Sunday, February 12, 2017

NAMM 2017: Cling On Magnetic Series Tuner Review


There is no shortage of mountable guitar tuners on the market, and for the most part they are clip-on units. This is usually an ok arrangement, but a clip across the headstock does not look very nice, and those clips do break (especially if you leave it on the guitar and close a case on it). Also, the clips are usually pretty huge, making the tuner almost twice the size that it needs to be. Cling On Magnetic Series tuners are a great alternative to regular clip-on tuners. I was pretty stoked when I saw them demonstrated at the 2017 NAMM show.

The idea with the Magnetic Series tuner is that it is equipped with a very strong neodymium magnet so the user can stick it to a tuning peg or even a screw. Boom – out of the way, unobtrusive, and no big ugly clip. I have tried it out on my guitars and basses and in the real world this set-up actually world really well.

There might be cases where there is nothing magnetic to stick the tuner to, so there is also a small (0.7-inch) magnetic puck that can be stuck anywhere on the instrument that has a flat surface. The puck’s 3M adhesive sticker also holds very strongly (good thing, because the magnets are so strong). The manufacturer says that the sticker will not harm finishes, and comes off easily if you work a piece of string or dental floss underneath it. But the really hot ticket is to not have to use the puck at all.

This Cling On tuner is attractive, with rubberized trim and a sleek Lava Red finish (Titanium Gray is also available). There are only three buttons to deal with: Power, Hz, and Mode. It takes a single CR2032 battery (included), and this common size is available at most every drugstore or supermarket.

The tuner has a dual-swivel base, and an LCD screen that is big enough for me to read without glasses, and bright enough that I can see it in daylight. Concert A can be adjusted from 440Hz to anywhere between 430 and 450Hz, and there are five different preset tuning modes: Chromatic, Guitar, Ukulele, Violin and Bass. It is easy to use, and seems to be accurate enough for any stage musician.

The Cling On Magnetic Series tuners are right there with the rest of the market as far as pricing, with a list price of $19.99 (they also have a clip-on model for a dollar less). This includes the tuner, a magnetic puck, and a really nice box. Not to mention a 1-year limited manufacturers warranty and a 3-year replacement guarantee, including accidental damage. If you need extra magnetic bases, they have them available for $4.99 for a 3-pack. I think this is a pretty cool product, and the magnetic base is a real selling point. For more details, head over to the Cling On website.


Wednesday, February 8, 2017

NAMM 2017: Product Preview - Martin Titanium Core Acoustic Guitar Strings


I headed into the Martin booth at this Year’s Winter NAMM to try out their new Titanium Core strings that I saw on the media preview day, and it was utter chaos. They have a lot of new products this year, so they were very busy. But, I did manage to flag down someone to talk about these strings and enjoyed a few strums on a guitar that was loaded up a set of their latest and greatest.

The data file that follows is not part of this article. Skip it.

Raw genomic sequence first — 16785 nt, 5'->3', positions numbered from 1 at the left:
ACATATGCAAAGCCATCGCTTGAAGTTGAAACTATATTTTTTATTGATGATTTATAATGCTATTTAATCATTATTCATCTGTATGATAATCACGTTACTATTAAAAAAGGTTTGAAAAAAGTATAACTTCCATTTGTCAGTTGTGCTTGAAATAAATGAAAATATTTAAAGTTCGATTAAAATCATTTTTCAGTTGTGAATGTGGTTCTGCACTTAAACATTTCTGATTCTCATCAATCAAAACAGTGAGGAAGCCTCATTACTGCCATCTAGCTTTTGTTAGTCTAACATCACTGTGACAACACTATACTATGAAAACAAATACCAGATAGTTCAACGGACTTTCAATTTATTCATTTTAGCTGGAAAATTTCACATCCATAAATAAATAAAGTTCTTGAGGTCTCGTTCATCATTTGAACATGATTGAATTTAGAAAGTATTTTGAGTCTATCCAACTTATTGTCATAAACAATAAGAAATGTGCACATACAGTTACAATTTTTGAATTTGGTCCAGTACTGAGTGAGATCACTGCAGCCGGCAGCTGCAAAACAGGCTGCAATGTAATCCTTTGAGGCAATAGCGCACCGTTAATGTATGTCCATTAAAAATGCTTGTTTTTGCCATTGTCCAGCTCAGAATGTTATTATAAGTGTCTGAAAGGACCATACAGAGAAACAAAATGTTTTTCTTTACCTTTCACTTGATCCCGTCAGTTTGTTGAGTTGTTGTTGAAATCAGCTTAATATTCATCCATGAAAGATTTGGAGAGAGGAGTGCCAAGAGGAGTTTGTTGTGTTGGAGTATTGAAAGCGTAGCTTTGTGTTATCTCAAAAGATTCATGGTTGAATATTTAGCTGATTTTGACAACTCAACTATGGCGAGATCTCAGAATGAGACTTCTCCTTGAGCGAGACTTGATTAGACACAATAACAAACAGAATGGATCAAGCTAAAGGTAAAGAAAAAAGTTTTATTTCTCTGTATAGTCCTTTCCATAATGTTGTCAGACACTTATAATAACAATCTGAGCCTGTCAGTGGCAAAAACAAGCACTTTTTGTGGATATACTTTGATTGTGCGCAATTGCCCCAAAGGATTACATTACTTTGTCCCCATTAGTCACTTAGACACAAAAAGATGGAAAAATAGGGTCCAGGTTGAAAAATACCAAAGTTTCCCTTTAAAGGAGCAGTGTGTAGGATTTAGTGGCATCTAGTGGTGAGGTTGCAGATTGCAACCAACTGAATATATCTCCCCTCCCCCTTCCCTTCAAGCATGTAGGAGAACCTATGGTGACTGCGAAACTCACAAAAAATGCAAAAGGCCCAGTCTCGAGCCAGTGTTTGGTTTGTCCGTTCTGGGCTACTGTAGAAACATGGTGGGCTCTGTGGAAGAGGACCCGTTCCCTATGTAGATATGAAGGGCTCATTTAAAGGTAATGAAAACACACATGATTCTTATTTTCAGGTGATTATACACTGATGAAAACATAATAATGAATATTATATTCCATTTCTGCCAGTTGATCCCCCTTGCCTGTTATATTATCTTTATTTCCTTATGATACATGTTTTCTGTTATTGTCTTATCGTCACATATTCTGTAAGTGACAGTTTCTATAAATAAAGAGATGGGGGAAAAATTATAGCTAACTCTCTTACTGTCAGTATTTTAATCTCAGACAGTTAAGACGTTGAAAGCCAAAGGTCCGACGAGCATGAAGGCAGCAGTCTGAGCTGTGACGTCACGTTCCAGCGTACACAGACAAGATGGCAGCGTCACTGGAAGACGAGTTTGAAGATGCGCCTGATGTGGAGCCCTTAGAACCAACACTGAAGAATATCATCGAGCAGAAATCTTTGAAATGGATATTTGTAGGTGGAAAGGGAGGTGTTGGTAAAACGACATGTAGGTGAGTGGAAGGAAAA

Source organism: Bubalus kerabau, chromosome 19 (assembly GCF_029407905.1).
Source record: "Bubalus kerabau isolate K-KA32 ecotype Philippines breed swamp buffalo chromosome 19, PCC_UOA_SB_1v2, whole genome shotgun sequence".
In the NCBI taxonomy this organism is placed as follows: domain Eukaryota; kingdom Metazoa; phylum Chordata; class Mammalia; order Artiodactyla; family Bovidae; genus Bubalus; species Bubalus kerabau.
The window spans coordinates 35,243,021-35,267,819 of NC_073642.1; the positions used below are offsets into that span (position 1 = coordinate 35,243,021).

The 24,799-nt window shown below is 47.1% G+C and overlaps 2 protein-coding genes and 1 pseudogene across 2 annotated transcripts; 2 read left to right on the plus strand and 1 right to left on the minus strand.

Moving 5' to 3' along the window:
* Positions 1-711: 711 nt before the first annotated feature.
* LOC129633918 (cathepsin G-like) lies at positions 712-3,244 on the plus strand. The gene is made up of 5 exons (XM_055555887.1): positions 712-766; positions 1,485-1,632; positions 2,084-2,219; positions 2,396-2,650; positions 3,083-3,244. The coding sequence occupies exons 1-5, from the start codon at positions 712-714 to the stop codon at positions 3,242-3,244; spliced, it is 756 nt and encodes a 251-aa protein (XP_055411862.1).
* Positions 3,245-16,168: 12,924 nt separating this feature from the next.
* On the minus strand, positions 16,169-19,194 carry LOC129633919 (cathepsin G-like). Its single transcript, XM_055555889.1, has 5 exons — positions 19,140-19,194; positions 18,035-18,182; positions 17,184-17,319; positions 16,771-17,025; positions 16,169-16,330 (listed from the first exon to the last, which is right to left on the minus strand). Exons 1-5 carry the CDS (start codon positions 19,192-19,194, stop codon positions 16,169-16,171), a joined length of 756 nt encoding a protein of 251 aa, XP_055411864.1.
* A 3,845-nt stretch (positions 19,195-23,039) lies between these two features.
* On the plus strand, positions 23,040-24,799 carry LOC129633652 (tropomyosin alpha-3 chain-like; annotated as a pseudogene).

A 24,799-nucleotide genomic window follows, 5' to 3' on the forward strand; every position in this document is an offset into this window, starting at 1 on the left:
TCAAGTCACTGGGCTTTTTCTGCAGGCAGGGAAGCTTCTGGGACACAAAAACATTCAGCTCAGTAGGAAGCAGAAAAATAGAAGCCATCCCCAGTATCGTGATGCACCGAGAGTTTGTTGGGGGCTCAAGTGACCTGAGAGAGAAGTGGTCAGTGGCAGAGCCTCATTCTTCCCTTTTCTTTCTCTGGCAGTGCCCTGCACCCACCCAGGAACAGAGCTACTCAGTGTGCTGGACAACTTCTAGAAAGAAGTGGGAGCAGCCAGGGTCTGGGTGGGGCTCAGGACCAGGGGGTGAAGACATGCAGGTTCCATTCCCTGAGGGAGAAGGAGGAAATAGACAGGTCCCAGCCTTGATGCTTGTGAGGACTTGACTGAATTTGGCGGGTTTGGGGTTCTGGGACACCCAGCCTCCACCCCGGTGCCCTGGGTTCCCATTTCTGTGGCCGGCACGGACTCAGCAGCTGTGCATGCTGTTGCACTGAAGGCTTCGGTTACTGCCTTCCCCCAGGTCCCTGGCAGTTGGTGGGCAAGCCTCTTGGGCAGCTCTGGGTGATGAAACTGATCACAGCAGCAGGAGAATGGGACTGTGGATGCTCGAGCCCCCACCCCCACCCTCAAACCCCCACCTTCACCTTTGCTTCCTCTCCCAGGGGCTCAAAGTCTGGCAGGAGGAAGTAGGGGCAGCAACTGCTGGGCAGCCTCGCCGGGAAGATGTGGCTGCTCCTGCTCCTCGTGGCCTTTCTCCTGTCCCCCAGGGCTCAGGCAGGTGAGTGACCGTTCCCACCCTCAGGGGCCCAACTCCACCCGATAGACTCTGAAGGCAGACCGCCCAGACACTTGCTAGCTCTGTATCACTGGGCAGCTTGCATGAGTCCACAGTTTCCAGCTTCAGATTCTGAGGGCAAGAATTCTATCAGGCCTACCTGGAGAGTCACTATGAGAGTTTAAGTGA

I have been using Martin strings on my acoustics for years, so I am pretty familiar with their products. In fact, they are my preferred acoustic strings and I have never had any complaints about them. The company’s goal with the Titanium Core strings is increased corrosion resistance (extended life), better stability, and increased playability due to reduced player fatigue. Who could argue with this?

Sets of light gauge Titanium Core strings will be available this spring (March 31), with other gauges to follow later. From what I could tell, these strings felt to be about the same tension as the Martin light gauge phosphor bronze strings that I usually use.

Overall, the fingertip feel was very normal for nickel strings (the titanium core is wire wrapped with nickel, and the plain strings are cryogenically treated stainless steel). The volume seemed to be a bit more than what I am used to with their conventional strings, with the caveat than NAMM is the worst place on the planet to evaluate anything acoustic.

I am not sure how the Titanium Core strings will live up to the rest of Martins promises, such as long life and better stability. One thing I do know is that for the price, they better last a really long time. These strings run $39.99 a set, and if the president makes a tariff on Mexican goods come true, the price might go up even more. Stay tuned, and I will let you know what I think after I get a set to try in the real world!

For more details go to for more details.


Thursday, February 2, 2017

Rex and the Bass – One Million Page Views


When I started blogging in 2010 I never imagined that this page would reach one million page views, but it has and I certainly appreciate the support of my friends and family, as well as the music-loving public for making this happen!

I am still having fun with the blog, and get a lot of great feedback from readers, but it is time to make a few changes. There will probably be a change in the name of the blog and its logo (but the url will be the same), and I am looking at options for including video features, which may appeal to some viewers.

Anyway, thank you all for your continued support, and let’s enjoy this ride together!